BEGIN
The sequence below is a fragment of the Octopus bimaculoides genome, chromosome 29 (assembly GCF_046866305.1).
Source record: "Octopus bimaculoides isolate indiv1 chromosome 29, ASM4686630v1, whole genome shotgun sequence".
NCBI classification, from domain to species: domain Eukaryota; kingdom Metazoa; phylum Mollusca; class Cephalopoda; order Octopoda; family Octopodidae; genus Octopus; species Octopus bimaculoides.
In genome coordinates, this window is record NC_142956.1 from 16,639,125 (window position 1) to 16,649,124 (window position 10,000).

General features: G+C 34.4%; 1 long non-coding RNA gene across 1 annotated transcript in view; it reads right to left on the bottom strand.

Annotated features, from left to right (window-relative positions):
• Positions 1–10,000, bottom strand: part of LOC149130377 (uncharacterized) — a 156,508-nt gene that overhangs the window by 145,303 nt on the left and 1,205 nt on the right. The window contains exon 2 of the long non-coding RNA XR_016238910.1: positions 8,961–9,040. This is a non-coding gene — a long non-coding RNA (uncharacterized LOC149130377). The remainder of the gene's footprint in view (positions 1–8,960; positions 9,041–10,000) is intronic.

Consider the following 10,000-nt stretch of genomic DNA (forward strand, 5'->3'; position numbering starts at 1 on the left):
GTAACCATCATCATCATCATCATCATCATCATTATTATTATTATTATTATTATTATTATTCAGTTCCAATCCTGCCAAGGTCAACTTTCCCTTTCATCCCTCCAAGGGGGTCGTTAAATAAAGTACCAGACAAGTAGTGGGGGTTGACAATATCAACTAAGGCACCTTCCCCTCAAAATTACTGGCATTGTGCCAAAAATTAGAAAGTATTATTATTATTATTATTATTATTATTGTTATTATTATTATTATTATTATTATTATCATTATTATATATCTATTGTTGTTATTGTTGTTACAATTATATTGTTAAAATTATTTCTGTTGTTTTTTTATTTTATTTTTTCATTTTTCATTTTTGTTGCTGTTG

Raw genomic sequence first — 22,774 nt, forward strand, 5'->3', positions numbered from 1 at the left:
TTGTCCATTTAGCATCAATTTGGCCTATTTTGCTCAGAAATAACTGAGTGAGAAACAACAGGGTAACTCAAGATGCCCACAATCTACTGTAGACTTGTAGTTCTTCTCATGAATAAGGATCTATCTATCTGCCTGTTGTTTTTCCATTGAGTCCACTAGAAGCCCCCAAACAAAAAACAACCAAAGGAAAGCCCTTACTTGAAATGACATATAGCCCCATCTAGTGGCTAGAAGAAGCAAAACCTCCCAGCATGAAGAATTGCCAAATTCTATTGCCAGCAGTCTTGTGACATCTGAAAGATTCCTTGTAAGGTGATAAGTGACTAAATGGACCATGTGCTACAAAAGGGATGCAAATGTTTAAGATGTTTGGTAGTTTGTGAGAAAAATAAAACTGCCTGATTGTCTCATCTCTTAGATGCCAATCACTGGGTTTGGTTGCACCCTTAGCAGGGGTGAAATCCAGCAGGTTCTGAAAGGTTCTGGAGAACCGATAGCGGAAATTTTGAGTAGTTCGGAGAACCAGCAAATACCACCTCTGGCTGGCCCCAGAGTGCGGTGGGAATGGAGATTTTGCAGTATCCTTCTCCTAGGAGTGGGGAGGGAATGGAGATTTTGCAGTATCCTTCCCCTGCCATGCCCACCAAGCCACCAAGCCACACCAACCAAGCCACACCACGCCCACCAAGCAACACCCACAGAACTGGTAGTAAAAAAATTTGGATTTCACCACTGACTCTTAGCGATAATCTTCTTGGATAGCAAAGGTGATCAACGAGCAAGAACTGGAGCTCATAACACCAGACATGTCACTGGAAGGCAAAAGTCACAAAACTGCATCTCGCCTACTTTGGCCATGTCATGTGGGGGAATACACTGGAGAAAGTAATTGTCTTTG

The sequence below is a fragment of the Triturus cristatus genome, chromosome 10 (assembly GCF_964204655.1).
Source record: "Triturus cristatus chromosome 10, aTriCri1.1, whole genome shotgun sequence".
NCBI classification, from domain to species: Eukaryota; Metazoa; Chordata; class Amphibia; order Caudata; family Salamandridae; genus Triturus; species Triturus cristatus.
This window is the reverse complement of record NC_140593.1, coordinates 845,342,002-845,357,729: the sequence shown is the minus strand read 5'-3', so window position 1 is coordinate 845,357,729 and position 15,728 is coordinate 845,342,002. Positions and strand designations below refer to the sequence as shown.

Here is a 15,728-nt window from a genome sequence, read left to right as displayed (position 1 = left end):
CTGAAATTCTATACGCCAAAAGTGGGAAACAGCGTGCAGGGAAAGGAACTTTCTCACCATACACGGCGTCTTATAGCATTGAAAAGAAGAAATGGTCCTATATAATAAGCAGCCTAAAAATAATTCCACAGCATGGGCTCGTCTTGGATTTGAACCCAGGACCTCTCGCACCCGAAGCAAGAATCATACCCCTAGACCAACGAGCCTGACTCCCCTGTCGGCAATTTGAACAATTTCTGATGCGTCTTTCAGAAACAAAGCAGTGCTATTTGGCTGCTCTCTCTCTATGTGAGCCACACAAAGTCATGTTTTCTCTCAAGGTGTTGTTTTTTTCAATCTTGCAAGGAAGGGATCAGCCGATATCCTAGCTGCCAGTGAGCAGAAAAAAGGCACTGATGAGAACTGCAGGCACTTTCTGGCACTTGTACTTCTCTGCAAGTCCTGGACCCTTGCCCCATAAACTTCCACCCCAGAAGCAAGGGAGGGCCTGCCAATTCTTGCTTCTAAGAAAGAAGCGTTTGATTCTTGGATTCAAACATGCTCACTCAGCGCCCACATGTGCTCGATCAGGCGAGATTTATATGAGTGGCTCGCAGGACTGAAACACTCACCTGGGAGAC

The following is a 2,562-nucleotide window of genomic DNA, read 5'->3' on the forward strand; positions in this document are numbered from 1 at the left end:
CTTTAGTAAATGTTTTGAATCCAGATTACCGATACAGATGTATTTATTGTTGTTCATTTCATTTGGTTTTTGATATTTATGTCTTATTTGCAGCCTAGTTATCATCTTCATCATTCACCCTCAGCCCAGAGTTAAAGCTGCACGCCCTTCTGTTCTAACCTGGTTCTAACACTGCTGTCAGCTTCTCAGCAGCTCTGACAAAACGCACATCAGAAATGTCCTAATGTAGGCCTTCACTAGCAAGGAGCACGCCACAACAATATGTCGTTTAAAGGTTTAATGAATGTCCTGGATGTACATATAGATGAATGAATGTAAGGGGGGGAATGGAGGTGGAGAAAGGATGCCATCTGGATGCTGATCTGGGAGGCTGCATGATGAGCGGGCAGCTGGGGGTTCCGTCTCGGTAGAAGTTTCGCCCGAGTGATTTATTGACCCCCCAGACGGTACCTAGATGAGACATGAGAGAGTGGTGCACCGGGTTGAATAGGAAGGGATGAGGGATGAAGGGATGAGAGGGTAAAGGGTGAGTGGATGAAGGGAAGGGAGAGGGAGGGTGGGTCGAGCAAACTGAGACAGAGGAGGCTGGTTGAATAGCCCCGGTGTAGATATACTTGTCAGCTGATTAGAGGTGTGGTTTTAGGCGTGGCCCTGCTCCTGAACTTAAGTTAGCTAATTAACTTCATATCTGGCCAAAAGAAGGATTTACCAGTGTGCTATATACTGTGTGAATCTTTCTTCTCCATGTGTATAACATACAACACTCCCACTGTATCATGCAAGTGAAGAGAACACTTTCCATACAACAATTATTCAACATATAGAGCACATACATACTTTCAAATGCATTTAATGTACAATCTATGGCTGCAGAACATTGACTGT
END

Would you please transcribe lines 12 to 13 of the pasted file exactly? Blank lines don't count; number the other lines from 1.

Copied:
The sequence below is a fragment of the Triturus cristatus genome, chromosome 10 (assembly GCF_964204655.1).
Source record: "Triturus cristatus chromosome 10, aTriCri1.1, whole genome shotgun sequence".